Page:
What Is the Smartest Way to Pay Off a Debt?
By RONDA KAYSEN
Q. My wife took out a $30,000 personal loan from a colleague whom she would like to pay back now. To get the funds, we could either refinance the mortgage on our co-op in Jackson Heights, Queens, or take out a home equity line of credit. Given the current mortgage rates, which would be the wiser option?
A. Many homeowners look to the equity in their homes to pay for things like home improvements or college tuition, or to pay off credit card debt. You can tap that equity by refinancing your mortgage or opening a home equity line of credit (often referred to as a Heloc), which works something like a credit card, since you can keep drawing down money and repaying it as you go. Current interest rates and your personal situation will dictate which choice is best.
To decide, you should consider how much you owe on your existing mortgage, how much you need to borrow and how the interest rate on your current loan compares with today’s rates. Your decision “will depend on where rates are at” when you apply for the new loan, said Richard Davidman, a senior vice president at Element Financial Group, a wealth management firm.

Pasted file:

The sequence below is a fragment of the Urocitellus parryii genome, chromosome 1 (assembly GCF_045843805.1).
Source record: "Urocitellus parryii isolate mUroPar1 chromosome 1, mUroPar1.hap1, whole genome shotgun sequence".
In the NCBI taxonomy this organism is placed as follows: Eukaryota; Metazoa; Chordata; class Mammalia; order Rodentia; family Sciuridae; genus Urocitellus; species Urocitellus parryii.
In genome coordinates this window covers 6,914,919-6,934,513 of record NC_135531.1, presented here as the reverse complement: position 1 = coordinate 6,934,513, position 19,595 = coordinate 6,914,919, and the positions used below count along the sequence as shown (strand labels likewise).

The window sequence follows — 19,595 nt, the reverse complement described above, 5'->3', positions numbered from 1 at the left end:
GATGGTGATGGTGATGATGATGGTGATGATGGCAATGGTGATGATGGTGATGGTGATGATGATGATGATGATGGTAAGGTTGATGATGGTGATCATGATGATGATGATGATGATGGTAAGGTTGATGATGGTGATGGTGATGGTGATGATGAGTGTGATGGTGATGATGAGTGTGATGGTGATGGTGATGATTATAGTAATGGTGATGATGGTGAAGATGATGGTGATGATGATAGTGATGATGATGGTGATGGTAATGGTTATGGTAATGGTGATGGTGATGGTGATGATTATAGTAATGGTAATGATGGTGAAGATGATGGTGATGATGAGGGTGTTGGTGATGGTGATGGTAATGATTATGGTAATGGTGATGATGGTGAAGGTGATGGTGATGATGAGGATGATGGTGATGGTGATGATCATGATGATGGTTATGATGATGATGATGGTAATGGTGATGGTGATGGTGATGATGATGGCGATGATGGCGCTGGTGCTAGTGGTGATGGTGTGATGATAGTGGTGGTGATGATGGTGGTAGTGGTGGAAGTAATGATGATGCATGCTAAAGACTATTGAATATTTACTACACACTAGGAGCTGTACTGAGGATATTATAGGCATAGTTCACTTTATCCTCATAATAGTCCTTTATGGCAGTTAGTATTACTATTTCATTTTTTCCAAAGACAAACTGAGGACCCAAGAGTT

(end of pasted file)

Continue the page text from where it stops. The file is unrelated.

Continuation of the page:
If your interest rate is at least a half a point higher than today’s rates, it may make sense to refinance regardless of how much cash you need. However, if your current interest rate is lower or about the same as the current rates, you need to consider the closing costs, which are usually around $3,000 on a co-op, said Daniel Shlufman, managing director of Classic Mortgage. On a $30,000 loan, that amounts to a 10 percent charge — a huge sum. However, if you needed to borrow, say, $100,000, those closing costs would be more reasonable.
Which brings us to Helocs, which usually do not have closing costs. The interest rate on a Heloc is adjustable, not fixed. Since interest rates are rising, expect Heloc rates to trend up in the near future. Still, paying a higher rate might make more sense than paying closing costs, particularly if you don’t need to borrow all that much money and plan to pay it off relatively quickly. Before you go shopping for a Heloc, know that most banks do not give lines of credit to co-op shareholders, Mr. Shlufman said. So a home equity loan may not even be an option.
Source: The New York Times, What Is the Smartest Way to Pay Off a Debt?
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